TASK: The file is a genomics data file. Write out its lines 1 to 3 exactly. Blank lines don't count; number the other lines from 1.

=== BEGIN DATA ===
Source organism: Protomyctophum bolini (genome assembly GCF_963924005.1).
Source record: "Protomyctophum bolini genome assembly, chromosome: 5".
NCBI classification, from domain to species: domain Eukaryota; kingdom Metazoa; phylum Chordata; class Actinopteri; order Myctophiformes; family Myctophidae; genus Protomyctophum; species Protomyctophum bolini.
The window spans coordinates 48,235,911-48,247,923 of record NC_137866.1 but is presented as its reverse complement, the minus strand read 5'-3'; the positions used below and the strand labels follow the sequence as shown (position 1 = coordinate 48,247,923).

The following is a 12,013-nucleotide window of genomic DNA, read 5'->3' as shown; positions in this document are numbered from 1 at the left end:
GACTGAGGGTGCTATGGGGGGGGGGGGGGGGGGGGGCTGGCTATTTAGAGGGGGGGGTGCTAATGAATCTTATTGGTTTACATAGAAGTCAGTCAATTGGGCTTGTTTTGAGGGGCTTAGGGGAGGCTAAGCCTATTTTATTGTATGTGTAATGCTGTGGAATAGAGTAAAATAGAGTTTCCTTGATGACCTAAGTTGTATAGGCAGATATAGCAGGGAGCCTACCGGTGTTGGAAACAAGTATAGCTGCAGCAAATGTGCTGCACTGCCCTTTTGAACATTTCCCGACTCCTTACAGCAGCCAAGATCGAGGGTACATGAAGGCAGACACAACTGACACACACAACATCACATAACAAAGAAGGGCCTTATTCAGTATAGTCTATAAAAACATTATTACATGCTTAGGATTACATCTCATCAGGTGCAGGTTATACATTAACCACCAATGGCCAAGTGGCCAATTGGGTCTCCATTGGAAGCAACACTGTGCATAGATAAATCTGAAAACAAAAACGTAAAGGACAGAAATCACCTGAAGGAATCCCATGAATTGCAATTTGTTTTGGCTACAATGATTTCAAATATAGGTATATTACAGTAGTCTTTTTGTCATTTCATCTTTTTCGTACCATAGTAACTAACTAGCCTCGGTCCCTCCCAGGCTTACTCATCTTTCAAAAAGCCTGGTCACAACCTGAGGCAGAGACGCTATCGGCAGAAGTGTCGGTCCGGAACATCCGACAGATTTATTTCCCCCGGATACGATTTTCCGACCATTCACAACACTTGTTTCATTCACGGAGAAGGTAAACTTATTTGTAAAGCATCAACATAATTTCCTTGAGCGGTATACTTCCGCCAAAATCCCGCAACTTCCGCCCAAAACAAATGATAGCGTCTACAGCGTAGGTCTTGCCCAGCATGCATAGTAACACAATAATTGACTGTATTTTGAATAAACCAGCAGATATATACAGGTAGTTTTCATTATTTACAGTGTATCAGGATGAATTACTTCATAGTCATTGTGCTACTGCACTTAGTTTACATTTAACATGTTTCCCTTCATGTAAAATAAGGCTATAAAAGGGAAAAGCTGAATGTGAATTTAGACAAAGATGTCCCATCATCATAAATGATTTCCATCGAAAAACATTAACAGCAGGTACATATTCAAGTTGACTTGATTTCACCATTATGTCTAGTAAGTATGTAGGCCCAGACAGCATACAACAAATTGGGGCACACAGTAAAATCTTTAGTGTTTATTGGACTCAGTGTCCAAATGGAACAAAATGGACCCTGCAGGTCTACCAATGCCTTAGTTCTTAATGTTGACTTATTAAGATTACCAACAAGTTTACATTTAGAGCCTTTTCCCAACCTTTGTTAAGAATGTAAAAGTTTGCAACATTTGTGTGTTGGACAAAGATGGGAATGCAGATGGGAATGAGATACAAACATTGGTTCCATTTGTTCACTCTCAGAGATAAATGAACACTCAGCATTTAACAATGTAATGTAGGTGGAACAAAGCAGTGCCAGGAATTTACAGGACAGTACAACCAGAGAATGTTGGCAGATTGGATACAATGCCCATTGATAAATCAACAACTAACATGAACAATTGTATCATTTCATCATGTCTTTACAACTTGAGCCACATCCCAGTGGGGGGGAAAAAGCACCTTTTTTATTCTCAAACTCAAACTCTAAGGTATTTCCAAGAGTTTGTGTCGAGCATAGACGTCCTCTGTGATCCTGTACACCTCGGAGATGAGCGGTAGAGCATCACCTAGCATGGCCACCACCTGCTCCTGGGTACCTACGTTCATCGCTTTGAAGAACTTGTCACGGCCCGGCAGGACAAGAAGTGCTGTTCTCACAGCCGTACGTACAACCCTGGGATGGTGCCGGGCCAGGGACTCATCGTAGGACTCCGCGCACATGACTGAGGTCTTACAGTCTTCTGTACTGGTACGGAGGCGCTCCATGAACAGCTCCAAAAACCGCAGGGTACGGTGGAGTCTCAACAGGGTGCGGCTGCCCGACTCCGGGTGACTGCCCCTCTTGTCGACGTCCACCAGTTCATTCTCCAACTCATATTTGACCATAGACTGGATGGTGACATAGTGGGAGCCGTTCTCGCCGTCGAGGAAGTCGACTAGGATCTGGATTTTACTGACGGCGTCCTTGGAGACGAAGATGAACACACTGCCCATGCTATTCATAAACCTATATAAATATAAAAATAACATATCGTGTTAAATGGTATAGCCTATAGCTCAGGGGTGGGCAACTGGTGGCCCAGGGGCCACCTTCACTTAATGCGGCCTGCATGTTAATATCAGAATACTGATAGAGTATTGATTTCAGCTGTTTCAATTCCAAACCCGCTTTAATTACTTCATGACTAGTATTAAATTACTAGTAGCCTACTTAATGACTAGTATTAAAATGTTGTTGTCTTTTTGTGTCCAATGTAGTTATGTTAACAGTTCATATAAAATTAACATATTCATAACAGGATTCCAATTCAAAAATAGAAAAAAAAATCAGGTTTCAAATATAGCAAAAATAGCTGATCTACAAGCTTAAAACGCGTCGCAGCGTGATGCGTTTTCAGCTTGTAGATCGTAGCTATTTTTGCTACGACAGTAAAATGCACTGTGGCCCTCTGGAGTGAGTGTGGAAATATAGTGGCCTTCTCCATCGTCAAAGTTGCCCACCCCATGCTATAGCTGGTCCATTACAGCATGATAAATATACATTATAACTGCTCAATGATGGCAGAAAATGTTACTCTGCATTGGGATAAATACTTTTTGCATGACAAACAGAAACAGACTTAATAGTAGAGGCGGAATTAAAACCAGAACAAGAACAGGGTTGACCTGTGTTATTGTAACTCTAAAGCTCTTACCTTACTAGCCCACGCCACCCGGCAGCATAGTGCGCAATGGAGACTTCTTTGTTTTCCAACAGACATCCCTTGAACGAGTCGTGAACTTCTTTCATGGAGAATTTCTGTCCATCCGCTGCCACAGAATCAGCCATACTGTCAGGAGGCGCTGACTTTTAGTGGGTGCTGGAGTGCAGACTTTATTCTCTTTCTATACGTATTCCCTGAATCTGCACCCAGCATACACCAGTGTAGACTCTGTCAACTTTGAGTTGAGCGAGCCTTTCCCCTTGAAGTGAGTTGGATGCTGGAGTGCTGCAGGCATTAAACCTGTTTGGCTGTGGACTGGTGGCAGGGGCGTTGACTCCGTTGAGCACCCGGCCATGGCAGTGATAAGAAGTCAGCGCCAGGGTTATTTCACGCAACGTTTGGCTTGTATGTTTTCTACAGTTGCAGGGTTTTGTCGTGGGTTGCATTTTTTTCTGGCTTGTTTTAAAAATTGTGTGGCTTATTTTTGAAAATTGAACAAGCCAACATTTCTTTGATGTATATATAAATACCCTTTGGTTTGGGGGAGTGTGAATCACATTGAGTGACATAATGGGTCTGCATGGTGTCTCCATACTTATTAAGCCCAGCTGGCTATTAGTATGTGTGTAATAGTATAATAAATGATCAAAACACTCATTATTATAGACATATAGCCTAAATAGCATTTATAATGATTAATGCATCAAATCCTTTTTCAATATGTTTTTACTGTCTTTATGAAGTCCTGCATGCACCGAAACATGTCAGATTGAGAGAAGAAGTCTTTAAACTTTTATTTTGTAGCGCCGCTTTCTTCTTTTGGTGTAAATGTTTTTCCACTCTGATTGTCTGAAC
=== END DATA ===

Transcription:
Source organism: Protomyctophum bolini (genome assembly GCF_963924005.1).
Source record: "Protomyctophum bolini genome assembly, chromosome: 5".
NCBI classification, from domain to species: domain Eukaryota; kingdom Metazoa; phylum Chordata; class Actinopteri; order Myctophiformes; family Myctophidae; genus Protomyctophum; species Protomyctophum bolini.